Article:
A new aerosol wet removal scheme for the Lagrangian particle model FLEXPART
Henrik Grythe1,2,3, Nina I. Kristiansen2, Christine D. Groot Zwaaftink2, Sabine Eckhardt2, Johan Ström1, Peter Tunved1, Radovan Krejci1,4, and Andreas Stohl21Department of Applied Environmental Science (ITM), Atmospheric Science Unit, Stockholm University, S 106 91 Stockholm, Sweden 2Norwegian Institute for Air Research (NILU), P.O.Box 100, 2027 KJELLER 3Finnish Meteorological Institute (FMI), Air Quality Research, Erik Palmenin aukio 1, P.O.Box 503, FI-00101 Helsinki 4Division of Atmospheric Sciences, Department of Physics, University of Helsinki, P.O.Box 64 (Gustaf Hällströmin katu 2a) FI-00014 University of Helsinki, Finland
Received: 12 Oct 2016 – Accepted for review: 18 Oct 2016 – Discussion started: 24 Oct 2016
Abstract. A new, more physically based wet removal scheme for aerosols has been implemented in the Lagrangian particle dispersion model FLEXPART. It uses three-dimensional cloud water fields from the European Centre for Medium-Range Weather Forecasts (ECMWF) to determine cloud extent and distinguishes between in-cloud and below-cloud scavenging. The in-cloud nucleation scavenging differentiates between cloud water phases (liquid, ice or mixed-phase) to allow for aerosol and cloud type specific removal. The impaction scavenging scheme parameterizes below-cloud removal as a function of aerosol size and precipitation type (snow or rain) and intensity.
Sensitivity tests with the new scavenging scheme and comparisons with observational data were conducted for three distinct types of primary aerosols, which pose different challenges for modelling wet scavenging due to their differences in solubility, volatility and size distribution: (1) 137Cs released during the Fukushima nuclear accident attached mainly to highly soluble sulphate aerosol, (2) black carbon (BC) aerosol, and (3) mineral dust. Calculated e-folding lifetimes of accumulation mode aerosols for these three aerosol types were, 11.7, 16.0, and 31.6 days respectively, when well mixed in the atmosphere. The long lifetimes of mineral dust in particular are primarily a result of slow in-cloud removal which is the primary removal mechanism.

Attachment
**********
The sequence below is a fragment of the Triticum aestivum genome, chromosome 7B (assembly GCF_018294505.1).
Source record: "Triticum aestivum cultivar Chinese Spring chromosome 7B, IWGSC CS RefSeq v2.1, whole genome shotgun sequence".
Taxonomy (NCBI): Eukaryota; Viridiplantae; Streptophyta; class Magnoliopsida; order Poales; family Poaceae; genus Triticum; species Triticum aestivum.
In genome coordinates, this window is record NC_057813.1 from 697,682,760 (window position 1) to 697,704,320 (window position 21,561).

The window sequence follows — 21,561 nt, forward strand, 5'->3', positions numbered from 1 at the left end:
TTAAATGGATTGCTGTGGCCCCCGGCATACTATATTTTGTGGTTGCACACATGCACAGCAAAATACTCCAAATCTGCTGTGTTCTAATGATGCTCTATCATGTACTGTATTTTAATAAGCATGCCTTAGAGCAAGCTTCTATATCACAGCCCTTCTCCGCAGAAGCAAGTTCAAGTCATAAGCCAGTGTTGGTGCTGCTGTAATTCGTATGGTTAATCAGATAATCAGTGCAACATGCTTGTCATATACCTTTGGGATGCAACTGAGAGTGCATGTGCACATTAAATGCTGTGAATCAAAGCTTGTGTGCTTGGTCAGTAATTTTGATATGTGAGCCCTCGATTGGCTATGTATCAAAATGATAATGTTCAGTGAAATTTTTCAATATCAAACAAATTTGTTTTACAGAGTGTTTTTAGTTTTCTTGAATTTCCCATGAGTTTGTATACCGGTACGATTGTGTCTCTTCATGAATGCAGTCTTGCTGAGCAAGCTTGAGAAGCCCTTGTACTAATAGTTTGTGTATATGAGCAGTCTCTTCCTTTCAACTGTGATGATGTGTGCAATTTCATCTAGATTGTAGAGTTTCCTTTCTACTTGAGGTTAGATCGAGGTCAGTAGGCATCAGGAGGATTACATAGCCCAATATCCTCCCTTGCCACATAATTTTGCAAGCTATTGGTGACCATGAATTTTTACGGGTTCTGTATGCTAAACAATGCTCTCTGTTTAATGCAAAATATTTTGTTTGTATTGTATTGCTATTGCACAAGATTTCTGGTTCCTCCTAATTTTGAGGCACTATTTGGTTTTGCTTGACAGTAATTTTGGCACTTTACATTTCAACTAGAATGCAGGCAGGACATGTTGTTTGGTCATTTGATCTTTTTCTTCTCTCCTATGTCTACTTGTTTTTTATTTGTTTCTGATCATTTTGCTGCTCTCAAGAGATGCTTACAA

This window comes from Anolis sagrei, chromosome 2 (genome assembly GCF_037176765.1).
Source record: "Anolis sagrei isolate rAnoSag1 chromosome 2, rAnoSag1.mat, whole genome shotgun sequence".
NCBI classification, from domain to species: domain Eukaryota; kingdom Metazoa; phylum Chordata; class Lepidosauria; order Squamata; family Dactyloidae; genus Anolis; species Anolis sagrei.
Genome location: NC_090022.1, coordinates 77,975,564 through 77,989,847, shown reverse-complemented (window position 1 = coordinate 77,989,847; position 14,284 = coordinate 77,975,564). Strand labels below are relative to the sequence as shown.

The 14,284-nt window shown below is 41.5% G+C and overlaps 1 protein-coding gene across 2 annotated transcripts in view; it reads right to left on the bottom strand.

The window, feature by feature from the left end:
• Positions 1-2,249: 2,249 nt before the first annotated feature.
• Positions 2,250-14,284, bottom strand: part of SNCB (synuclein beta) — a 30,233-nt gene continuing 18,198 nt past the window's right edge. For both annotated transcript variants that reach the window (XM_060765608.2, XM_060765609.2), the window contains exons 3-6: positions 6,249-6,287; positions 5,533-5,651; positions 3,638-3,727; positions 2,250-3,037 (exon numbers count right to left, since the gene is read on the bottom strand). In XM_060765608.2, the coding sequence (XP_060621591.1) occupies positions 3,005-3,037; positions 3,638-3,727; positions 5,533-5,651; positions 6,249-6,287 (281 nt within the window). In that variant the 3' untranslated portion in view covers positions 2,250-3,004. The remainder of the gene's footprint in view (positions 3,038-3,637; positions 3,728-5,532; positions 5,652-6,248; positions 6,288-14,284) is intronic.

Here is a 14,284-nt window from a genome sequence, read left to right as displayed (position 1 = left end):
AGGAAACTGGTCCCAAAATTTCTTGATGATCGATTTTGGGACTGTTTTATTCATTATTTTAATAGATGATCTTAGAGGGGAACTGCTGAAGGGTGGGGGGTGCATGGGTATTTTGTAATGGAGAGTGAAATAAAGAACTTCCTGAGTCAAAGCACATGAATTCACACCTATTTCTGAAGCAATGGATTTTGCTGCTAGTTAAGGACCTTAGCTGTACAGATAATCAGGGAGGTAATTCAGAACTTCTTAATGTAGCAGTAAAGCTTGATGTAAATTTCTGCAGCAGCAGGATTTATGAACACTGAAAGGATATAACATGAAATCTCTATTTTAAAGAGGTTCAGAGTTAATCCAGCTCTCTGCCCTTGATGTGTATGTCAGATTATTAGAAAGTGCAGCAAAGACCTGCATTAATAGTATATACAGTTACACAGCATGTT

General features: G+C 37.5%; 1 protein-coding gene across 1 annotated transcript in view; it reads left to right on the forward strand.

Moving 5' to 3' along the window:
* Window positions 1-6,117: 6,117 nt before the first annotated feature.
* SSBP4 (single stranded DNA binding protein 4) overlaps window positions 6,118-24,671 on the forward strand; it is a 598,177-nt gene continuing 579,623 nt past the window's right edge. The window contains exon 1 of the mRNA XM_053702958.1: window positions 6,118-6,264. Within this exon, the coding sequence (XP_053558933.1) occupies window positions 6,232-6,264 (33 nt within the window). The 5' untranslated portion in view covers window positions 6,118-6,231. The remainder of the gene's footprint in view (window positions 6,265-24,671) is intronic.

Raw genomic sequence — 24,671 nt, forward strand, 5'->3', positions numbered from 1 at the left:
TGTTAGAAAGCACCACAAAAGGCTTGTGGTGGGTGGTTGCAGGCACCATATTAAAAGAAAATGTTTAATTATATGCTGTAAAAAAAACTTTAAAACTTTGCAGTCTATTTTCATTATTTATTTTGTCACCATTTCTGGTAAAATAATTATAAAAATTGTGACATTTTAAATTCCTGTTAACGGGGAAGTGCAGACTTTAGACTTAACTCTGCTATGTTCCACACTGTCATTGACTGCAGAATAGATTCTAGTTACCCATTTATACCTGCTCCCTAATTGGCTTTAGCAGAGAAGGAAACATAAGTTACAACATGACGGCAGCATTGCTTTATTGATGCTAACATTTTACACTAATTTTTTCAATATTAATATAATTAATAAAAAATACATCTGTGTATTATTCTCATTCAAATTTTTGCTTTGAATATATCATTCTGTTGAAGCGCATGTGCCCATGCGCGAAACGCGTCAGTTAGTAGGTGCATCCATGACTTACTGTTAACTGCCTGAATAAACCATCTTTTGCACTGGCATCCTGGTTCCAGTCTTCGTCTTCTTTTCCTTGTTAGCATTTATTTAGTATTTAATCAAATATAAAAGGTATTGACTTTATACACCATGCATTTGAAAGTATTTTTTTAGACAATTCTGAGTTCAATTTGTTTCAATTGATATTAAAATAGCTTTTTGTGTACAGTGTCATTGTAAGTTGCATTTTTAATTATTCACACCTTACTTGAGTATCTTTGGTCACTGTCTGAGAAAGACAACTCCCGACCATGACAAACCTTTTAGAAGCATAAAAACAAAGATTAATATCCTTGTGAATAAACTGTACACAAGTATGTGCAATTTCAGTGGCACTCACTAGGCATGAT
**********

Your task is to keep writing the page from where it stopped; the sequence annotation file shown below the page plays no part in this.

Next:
Calculated e-folding lifetimes in FLEXPART also have a strong size dependence, with the longest lifetimes found for the accumulation-mode aerosols. For example, for dust particles emitted at the surface the lifetimes were 13.8 days for particles with 1 μm diameter and a few hours for 10 μm particles. A strong size dependence in below cloud scavenging, combined with increased dry deposition and gravitational settling, is the primary reason for the shorter lifetimes of the larger particles. The most frequent removal is in-cloud scavenging (85 % of all scavenging events) but it occurs primarily in the free troposphere, while below-cloud removal is more frequent below 1000 m (52 % of all events) and can be important for the initial fate of species emitted at the surface, such as those examined here.
For assumed realistic in-cloud removal efficiencies, both BC and sulphate have a slight overestimation of observed atmospheric concentrations (a factor of 1.6 and 1.2 respectively). However, this overestimation is largest close to the sources and thus appears more related to overestimated emissions rather than underestimated removal.
Grythe, H., Kristiansen, N. I., Groot Zwaaftink, C. D., Eckhardt, S., Ström, J., Tunved, P., Krejci, R., and Stohl, A.: A new aerosol wet removal scheme for the Lagrangian particle model FLEXPART, Geosci. Model Dev. Discuss., doi:10.5194/gmd-2016-267, in review, 2016.